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Taiwan: President Tsai resigned from her party leadership


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After the party’s defeat in the local elections

Taiwan’s President Tsai Ing-wen has tendered her resignation as leader of the ruling Democratic Progressive Party, taking responsibility for its poor performance in local elections.

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The largest opposition party, the Kuomintang (KMT), won the Taipei municipality, a defeat for President Tsai Ing-wen, who had linked the local elections to a standoff with Beijing.

Elections and regional elections are usually about domestic and local issues, such as dealing with Covid-19 and crime, and elected officials have no say in the island’s policy towards China.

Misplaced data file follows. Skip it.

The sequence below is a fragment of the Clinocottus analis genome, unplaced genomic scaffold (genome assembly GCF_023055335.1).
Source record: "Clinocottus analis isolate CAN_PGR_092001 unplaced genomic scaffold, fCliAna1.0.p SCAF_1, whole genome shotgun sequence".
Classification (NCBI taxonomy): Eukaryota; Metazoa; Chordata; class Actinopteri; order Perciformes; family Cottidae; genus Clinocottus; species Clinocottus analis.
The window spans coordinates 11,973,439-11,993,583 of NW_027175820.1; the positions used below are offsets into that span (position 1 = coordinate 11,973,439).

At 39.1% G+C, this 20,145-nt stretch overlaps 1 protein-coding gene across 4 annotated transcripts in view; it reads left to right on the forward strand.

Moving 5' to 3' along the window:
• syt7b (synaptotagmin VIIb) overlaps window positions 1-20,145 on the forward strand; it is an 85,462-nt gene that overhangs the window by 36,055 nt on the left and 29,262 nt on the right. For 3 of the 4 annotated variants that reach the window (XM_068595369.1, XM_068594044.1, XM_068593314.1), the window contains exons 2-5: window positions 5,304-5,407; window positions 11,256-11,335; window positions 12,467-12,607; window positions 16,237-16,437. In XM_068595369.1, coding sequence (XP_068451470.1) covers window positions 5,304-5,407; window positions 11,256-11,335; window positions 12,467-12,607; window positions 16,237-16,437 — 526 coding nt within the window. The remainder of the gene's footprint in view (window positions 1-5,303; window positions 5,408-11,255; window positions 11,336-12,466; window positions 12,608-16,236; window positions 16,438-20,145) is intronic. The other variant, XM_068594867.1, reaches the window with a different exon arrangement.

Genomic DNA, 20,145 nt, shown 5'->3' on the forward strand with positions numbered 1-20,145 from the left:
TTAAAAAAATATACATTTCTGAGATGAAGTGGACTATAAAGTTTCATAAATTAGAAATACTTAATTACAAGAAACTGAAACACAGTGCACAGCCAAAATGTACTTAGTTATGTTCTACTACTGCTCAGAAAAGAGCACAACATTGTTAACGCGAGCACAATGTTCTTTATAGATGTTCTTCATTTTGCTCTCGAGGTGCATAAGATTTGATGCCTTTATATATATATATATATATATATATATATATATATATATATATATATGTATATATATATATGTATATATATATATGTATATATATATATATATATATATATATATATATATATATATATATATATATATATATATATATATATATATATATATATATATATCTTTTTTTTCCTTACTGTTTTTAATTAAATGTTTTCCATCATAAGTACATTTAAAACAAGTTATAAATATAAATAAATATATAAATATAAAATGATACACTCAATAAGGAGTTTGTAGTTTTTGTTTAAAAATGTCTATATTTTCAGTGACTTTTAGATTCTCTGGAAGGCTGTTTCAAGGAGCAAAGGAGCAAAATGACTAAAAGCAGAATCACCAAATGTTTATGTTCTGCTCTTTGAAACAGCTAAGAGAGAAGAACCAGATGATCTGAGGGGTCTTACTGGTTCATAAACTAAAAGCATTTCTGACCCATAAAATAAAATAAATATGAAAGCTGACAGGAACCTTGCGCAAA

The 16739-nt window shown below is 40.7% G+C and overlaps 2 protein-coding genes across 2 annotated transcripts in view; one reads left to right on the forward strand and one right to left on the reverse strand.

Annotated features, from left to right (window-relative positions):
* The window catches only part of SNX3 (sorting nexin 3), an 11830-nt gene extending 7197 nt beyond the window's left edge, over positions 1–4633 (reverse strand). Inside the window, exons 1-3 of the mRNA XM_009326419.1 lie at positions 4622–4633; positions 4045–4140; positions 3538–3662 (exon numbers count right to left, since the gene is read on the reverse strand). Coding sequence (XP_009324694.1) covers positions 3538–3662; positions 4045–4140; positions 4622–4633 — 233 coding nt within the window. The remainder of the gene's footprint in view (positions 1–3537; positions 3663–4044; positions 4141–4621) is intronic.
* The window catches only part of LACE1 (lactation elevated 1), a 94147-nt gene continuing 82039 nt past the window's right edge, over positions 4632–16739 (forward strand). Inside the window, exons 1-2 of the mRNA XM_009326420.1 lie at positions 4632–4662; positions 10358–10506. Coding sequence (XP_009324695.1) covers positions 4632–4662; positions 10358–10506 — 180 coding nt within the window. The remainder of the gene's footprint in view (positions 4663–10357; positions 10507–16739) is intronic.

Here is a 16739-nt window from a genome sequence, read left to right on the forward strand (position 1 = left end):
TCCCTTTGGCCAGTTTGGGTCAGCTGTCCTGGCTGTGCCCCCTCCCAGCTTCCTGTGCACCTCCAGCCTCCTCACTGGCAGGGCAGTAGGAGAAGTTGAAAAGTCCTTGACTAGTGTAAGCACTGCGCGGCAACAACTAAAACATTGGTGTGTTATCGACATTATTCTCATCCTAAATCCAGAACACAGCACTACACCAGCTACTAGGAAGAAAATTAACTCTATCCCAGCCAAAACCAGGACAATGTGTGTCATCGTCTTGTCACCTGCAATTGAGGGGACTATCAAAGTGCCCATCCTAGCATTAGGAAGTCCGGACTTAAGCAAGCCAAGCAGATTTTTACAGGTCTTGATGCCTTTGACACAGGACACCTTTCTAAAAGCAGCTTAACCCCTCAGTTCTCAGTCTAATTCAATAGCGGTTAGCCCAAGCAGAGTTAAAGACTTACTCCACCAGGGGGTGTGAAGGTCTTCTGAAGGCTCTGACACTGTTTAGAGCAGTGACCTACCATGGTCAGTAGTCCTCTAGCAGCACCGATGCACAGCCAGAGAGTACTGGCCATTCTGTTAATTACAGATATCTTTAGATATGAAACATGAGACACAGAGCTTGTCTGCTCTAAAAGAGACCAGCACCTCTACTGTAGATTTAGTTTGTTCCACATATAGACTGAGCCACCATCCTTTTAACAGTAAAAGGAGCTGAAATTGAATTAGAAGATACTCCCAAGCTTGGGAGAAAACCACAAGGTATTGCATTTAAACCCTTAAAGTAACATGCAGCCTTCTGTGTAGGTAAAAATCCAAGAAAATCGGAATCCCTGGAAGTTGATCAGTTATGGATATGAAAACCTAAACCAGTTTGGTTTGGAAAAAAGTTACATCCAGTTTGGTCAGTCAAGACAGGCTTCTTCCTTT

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Both the DPP and the KMT focused their election campaigns on wealthy, densely populated northern Taiwan and particularly the capital Taipei, whose outgoing mayor (who came from the small People’s Party) could not seek re-election due to the limit on the number of terms of office.

“I let everyone down,” DPP candidate Chan Shih-chung told his supporters, adding that he called his opponent, Wayne Chiang, to congratulate him.

The KMT leads or has already won 13 of the 21 municipalities and districts, compared to only 5 for the DPP.

The DPP won a landslide victory in the 2020 presidential and parliamentary elections, promising to stand up to China and defend Taiwan’s freedoms. The next presidential election will be held in 2024 and Tsai, after serving two terms, cannot run again.


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